This is the final week of the Centerville School District/SC STEM Hub's STEM Festival Extravaganza. We've had a great time sharing the summer with you!

ARCHIVE
Here's a quick recap of the weeks, for those who might want to visit past topics:
  • Week 1 = Life Science
  • Week 2 = Earth & Space Science
  • Week 3 = Physical Science
  • Week 4 = YOU! Human Body
  • Week 5 = The Weather
  • Week 6 = Inquiry Process
Links will be stored on the Hub's website for the remainder of the summer.
THANK YOU!
If you read along,
sang along,
watched or created.

Clicked a link,
made a mess,
were educated--

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We would LOVE to know your feedback so we can continue to improve events and decide how to best use time and resources.
You can also email us directly HERE with comments or ideas.
Week 6:
Inquiry Process Week
What do you wonder?
Inquiry is a scientific process for studying what makes you curious. This week, we'll explore the steps of the inquiry process, careers that use inquiry, famous mysteries that allow people to solve real-world mysteries, and tackle hands-on elements.
Monday
Grades K-2

How do scientists know so much?

Do - Practice your skills of observation.

Watch and practice asking questions.

Watch and learn how Jane learned so much about chimpanzees.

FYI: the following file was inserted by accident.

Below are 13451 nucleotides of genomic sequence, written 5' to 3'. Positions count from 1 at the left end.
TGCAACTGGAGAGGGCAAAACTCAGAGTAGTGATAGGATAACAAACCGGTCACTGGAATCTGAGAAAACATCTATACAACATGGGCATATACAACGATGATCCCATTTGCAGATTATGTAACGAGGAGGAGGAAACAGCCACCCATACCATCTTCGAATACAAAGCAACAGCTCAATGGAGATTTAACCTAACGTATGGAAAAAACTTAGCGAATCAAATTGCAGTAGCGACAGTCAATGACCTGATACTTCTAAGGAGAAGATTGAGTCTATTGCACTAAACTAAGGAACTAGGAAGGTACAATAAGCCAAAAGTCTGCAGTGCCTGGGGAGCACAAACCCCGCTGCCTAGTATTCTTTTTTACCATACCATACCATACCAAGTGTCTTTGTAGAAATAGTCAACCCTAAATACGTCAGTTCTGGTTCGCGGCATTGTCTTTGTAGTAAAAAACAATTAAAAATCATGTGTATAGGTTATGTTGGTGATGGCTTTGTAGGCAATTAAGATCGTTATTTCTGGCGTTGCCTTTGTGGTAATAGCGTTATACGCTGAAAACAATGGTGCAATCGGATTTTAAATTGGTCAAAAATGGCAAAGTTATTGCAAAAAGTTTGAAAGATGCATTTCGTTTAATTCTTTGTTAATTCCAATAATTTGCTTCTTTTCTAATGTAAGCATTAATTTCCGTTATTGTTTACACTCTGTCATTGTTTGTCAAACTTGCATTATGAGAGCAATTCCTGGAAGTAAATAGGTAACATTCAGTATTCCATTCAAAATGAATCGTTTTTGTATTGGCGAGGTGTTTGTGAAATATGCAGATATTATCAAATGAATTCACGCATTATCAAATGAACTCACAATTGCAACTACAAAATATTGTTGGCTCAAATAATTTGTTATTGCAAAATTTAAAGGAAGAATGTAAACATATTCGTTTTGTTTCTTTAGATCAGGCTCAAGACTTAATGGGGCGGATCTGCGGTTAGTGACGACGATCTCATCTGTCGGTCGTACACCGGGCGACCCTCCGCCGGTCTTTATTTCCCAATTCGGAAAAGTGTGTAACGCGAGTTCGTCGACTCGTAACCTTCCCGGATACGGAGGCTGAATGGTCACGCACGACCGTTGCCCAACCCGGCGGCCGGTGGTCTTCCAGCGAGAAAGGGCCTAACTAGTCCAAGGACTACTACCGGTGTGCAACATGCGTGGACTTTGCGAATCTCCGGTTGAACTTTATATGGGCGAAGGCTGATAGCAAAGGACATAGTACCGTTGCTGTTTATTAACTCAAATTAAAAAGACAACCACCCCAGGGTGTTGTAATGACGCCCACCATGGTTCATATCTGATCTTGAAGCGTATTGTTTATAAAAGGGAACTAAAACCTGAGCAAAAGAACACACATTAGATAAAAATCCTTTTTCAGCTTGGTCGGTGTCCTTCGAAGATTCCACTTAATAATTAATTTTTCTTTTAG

Grades 3-5
What's in a pond?

Do - Warm up by practicing your skills of observation.

Watch and practice asking questions.

Do - Complete the doodle sheet.
Tuesday
Grades K-2

What tools do scientists use to gather evidence?

Watch to discover what evidence was collected to answer the question, “What do owls eat?”

Watch - Learn how a microscope can help a scientist.

Do - Gather original data by making a graph to record how many jumping jacks each member of your family can do in 20 seconds.
  1. Prediction: Which family member can do the most jumping jacks?
  2. Set a timer to 20 seconds.
  3. Have each member of your family (neighbors or friends work, too) do jumping jacks.
  4. Designate one square on the paper for each jumpingjack.
  5. Write each person's name and then fill out the corresponding squares according to how many were completed.
  6. Outome: Were you correct? Who did the most jumping jacks?
 
Tuesday's Noon Video:
James Bell, Winning Edge 360 &
Beatrice Edwards, The Web Silo
Grades 3-5

What do you do with data?

Do - Practice using a microscope.

Do - Create a graph to show how many jumping jacks each of your family members can do in 20 seconds.
  1. Prediction: Which family member can do the most jumping jacks?
  2. Set a timer to 20 seconds.
  3. Have each member of your family (neighbors or friends work, too) do jumping jacks.
  4. Use this website to help you: Make a Graph
  5. Write each person's name and then fill out the corresponding squares according to how many were completed.
  6. Outome: Were you correct? Who did the most jumping jacks?
Wednesday
Grades: K-2

What is the scientific method?

Listen to this song about the scientific method

Conduct an experiment using skittles, a plate, and water.
Experiment steps: 
  1. Place skittles around the edge of the plate in a circle. You can use any pattern.
  2. Gently pour water in the middle of the plate until it reaches all the candies and just barely covers them.
  3. Wait and watch what happens!

More detailed directions and information about this experiment can be found here (but will show what the results look like so spoiler alert!) 

Fill out this scientific method recording sheet while you work.
Wednesday's Noon Video:
Amber Pargmann, John Deere Ottumwa Works
Grades: 3-5


What is the scientific method?

Watch this video on the Scientific Method.